Lake Erie College was established in 1856. So, it’s no surprise the northeast Ohio campus has a wide range of HVAC equipment: chillers, hot water boilers, pneumatic systems…pretty much everything.
With this mixture of old and new distributed throughout the school’s 18 buildings, maintenance can be challenging, and tight budgets add another layer of difficulty. These issues were top of mind for campus Facilities Director Herb Dill and Facilities Manager Rob Goe in 2015 when they came up with an elegant solution.
“We thought it would be a great idea to start a night HVAC class, where we could have people come in and actually work on our buildings, and the buildings would be our lab,” said Dill. “It would be a good way to help people gain certifications and real-world experience and help us supplement our workforce.”
Dill and Goe began devising a curriculum to help adults gain a foothold in the trades. They’d attended seminars that worked exclusively on new equipment. But what about units that are rusted or missing screws? Or located in a crawl space and difficult to reach? And what about the theory – the why – behind the work?
“We wanted to create a program where students understood the difference between a technician and a parts changer,” said Goe. “When people understand the how and the why they become more involved in the process and grow as technicians. They’re not just doing something because someone told them to. They understand it.”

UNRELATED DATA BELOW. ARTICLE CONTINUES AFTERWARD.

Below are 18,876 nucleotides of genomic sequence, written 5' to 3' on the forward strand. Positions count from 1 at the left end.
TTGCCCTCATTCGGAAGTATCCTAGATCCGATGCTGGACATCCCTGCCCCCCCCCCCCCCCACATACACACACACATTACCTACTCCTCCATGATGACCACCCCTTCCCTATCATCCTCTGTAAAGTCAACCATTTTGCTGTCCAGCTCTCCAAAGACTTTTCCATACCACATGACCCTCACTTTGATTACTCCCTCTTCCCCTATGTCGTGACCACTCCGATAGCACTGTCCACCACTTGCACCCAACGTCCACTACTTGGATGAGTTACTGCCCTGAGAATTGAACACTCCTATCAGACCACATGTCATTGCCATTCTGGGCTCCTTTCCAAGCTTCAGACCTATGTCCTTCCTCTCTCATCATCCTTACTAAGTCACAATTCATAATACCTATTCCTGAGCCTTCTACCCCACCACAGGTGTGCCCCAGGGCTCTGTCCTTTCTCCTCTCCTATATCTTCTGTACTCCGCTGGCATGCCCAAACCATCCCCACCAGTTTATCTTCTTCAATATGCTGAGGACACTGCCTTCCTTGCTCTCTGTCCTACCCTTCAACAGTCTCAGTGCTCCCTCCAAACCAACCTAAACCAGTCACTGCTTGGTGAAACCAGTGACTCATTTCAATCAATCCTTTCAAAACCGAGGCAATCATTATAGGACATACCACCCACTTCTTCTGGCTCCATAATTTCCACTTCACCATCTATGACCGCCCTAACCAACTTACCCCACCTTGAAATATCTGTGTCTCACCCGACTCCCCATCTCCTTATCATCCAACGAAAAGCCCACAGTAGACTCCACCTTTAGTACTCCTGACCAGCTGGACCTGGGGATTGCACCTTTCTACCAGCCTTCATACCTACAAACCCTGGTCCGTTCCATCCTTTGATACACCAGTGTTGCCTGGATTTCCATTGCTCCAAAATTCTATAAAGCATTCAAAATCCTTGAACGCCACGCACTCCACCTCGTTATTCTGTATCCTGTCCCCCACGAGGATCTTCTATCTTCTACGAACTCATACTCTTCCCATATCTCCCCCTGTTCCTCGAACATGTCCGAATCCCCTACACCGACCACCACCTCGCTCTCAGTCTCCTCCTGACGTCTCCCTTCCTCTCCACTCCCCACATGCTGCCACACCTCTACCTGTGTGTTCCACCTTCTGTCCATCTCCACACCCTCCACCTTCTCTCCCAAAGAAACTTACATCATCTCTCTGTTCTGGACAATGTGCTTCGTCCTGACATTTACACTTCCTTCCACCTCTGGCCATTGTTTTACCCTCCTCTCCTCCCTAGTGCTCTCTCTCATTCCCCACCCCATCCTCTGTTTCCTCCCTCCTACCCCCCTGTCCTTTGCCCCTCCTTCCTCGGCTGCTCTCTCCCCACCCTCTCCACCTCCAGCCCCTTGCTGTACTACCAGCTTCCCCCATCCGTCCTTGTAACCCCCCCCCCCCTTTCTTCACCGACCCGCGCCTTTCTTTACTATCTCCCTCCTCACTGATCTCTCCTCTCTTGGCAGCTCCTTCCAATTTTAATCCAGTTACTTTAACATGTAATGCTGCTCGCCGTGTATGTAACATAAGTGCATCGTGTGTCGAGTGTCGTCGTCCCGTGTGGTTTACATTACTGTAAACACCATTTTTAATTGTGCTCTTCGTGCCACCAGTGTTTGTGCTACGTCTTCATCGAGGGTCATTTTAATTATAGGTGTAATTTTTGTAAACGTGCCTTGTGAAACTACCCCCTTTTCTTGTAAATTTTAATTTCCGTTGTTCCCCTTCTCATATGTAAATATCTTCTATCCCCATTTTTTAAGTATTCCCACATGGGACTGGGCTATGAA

Lake Erie College President Brian Posler liked the idea, but the program was a little outside the box for a small liberal arts college, and he needed to see more. He asked Dill and Goe to come up with a business plan, and, over the following year, they gradually made their case. The program started in 2016.
Their goal was to make Lake Erie College HVACR as rigorous as possible from day one. They wanted their students to qualify for the most challenging certifications from Environmental Protection Agency (EPA), Occupational Safety and Health Administration (OSHA®), and others, as well as give them the critical thinking skills they’d need to work independently. Dill and Goe believed a challenging course would increase their students’ value when applying for jobs and union membership.
“We wanted people to say, wait, you went through the Lake Erie College HVAC training, you must be good,” said Goe.
The students worked on everyday projects: fixing steam leaks and rooftop condenser fans. In addition, Dill and Goe helped them with their resumes and brought in HVAC companies to discuss the workplace.
None of this had ever been done before at Lake Erie College, so there was no template for getting it off the ground. Along with their full-time day jobs, the two had to figure out the curriculum and everything else. “We were every part of it: admissions, marketing, curriculum development, teachers,” said Dill. “We did the whole thing.”